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Small Changes that Can Make a Big Difference

Lesson 14 from: Up to Speed with Photoshop and Bridge 2023

Ben Willmore

Small Changes that Can Make a Big Difference

Lesson 14 from: Up to Speed with Photoshop and Bridge 2023

Ben Willmore

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Lesson Info

14. Small Changes that Can Make a Big Difference

Identify the subtle yet impactful improvements to take full advantage of the updated program.
Summary (Generated from Transcript)

The lesson discusses various small changes and updates in Adobe Photoshop that can make a big difference in the way users work with the software. Some of the changes include the ability to share images in different file formats, a tooltip for layer information, improved sky replacement feature, easier copying and pasting of text from Adobe Illustrator, new preferences for multi-threading and GPU compositing, options to save images on the computer or Adobe servers, removal of the Shake Reduction filter, changes to the share icon, enhancements for selecting hair and working with guides, easier use of emojis in the comments panel, video playback and editing on Apple's M1 or M2 chips, preferences for spring loaded tool shortcuts and select subject feature, neutral mode preference, improved neural filter called harmonization, and better quality results for adjustments in 16-bit images.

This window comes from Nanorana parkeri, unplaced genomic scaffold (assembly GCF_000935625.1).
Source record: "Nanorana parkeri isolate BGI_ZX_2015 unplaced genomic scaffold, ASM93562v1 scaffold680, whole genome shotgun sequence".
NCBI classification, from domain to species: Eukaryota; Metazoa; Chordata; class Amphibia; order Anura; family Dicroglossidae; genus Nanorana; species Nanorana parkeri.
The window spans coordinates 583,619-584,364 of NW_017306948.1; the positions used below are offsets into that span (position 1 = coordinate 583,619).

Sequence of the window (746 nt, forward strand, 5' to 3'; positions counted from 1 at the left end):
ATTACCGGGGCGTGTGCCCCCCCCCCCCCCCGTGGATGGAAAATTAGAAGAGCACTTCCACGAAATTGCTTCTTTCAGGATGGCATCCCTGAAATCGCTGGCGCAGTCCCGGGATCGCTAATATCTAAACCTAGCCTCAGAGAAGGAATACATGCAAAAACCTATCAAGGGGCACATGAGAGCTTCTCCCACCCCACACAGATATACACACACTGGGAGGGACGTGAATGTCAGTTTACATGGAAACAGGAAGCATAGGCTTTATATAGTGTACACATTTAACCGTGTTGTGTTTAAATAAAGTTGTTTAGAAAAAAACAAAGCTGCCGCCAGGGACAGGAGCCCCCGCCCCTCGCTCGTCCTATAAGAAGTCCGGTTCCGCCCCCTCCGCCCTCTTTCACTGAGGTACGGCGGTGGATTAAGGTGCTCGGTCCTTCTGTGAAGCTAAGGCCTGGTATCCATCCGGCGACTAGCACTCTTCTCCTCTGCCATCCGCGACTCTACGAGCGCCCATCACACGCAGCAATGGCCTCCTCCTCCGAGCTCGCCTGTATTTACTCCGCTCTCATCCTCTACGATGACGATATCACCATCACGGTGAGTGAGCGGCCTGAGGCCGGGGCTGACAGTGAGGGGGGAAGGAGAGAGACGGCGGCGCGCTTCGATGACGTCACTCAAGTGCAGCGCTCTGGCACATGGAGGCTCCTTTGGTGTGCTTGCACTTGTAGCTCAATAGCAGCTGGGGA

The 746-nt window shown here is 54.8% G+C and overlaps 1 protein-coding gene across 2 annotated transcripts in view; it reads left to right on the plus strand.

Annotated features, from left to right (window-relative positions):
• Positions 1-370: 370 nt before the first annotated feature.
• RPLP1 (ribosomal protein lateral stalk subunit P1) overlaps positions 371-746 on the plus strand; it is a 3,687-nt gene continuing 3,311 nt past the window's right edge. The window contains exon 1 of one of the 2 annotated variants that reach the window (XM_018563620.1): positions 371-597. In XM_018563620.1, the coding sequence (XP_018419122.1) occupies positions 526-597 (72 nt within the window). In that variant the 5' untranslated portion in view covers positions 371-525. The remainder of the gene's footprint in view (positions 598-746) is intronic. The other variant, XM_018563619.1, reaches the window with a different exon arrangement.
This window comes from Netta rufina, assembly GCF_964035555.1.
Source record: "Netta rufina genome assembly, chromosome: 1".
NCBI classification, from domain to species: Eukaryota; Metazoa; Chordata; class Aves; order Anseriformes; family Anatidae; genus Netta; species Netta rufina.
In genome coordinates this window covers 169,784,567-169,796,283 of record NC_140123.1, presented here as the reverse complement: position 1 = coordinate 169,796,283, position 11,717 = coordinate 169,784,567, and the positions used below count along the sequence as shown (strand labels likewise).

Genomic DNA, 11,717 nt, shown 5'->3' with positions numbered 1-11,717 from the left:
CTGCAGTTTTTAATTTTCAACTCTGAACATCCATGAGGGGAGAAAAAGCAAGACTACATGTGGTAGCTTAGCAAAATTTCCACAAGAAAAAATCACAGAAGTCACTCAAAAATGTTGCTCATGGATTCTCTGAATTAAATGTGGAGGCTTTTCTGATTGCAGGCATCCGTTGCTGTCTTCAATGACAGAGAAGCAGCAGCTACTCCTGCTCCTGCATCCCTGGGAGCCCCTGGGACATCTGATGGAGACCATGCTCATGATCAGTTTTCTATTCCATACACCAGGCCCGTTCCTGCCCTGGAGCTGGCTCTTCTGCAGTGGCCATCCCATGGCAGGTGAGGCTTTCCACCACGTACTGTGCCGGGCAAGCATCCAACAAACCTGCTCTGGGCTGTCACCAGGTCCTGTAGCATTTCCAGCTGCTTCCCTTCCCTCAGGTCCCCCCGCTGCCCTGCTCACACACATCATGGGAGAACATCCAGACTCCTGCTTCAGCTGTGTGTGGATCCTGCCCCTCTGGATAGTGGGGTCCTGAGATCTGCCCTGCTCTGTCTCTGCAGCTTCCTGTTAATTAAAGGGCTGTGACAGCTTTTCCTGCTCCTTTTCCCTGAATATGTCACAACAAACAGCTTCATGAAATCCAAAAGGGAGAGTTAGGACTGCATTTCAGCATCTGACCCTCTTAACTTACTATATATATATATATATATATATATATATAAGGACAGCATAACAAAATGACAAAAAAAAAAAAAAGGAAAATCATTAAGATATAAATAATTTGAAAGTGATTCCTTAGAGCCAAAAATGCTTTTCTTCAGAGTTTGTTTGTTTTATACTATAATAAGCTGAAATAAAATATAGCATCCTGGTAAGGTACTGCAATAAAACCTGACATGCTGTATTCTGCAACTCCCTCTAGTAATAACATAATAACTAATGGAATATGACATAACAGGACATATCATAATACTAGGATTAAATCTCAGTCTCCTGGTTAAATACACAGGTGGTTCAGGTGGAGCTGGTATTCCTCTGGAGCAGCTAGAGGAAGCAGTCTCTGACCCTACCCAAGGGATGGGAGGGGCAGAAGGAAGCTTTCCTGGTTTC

1. What are some of the file formats that can now be used when sharing images in Photoshop?

    The new update allows for sharing images in file formats such as ping, jpeg, TIF, or pdf.

  2. How can you view the blending mode, opacity, and fill setting of a layer without making it active?

    You can hover over a layer with your mouse without clicking on it, and a tooltip will appear showing the blending mode, opacity, and fill setting.

  3. How can you reset an adjustment slider to its default settings?

    In the updated version, you can simply double-click on the adjustment slider to reset it to its default settings.

  4. What enhancements have been made to the sky replacement feature in Photoshop?